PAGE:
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Born at Astley in Worcestershire, England, 9 Aug., 1811; died at Manresa House, Roehampton, 19 Nov., 1891. His father was the Protestant curate in charge at Astley. After his early education at home and at a private school at Woodchester, Henry was articled to a firm of solicitors in Worcester, and, in course of time, practised as a solicitor, at first in partnership with another, then by himself. Under the influence of the Oxford Movement he was led to embrace the Catholic Faith in 1846, and five years later, on the death of his wife Anne, daughter of John Vezard of Gloucestershire, he sought admission as a lay brother into the Society of Jesus. Urged to enter as a scholastic and to prepare for the priesthood, he said it was Our Lady's wish that he should be a lay brother. For thirty years he occupied the post of lay brother socius to the English provincial, during which time he produced his gigantic work, "The Records of the English Province of the Society of Jesus" (8 octavo volumes), a compilation of immense labour and original research and an invaluable store of historical detail put together with a persevering assiduity rarely found even in the most painstaking of historians. Brother Foley deserves to share with Father Henry More the title of historian of the Society. He also wrote "Jesuits in Conflict", a work describing the sufferings of some of the English Jesuit confessors of the Faith. As a religious, Brother Foley was a model of every virtue. His bodily austerities were remarkable, while his spirit of prayer led him at all free moments to the chapel.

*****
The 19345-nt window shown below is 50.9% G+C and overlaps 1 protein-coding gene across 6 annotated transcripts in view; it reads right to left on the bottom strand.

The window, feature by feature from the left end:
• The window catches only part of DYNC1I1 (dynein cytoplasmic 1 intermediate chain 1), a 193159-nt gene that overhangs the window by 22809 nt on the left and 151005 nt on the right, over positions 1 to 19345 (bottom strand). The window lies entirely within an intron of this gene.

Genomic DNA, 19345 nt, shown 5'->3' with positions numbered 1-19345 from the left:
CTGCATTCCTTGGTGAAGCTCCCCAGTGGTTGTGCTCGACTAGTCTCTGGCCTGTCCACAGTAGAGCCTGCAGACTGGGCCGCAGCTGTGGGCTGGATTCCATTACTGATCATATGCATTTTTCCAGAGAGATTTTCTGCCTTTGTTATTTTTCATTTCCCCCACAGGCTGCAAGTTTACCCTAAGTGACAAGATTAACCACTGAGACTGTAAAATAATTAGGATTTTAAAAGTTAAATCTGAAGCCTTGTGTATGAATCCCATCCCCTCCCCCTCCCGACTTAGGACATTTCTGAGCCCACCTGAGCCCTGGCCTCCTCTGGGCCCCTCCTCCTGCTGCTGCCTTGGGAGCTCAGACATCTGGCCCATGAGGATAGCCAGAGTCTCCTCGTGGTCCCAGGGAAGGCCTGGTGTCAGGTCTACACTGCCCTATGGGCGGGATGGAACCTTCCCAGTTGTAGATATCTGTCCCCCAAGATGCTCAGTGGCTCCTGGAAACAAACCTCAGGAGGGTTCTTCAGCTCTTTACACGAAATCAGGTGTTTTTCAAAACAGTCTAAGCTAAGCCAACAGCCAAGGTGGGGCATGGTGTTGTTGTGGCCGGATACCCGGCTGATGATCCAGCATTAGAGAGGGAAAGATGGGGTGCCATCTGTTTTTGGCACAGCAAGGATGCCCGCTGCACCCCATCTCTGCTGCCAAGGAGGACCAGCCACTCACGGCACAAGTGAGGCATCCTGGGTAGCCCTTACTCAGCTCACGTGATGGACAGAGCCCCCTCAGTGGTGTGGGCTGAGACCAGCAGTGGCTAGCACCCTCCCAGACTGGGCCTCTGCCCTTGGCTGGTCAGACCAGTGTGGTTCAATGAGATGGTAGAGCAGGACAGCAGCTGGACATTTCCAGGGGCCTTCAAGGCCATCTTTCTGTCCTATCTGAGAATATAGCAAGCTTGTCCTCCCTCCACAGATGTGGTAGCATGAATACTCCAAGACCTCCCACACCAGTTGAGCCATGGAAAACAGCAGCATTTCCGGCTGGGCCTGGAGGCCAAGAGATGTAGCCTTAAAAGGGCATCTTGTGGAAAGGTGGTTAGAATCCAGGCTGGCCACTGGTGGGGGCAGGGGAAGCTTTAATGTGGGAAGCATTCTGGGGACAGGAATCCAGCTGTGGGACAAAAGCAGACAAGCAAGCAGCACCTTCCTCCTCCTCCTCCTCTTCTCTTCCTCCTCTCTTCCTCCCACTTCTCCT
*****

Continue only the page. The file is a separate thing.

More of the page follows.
Letters and Notices of the English Province, S.J., XXI, 282 sqq.; Litterae annuae prov. anglic. S.J. (1892).
P. J. Chandlery.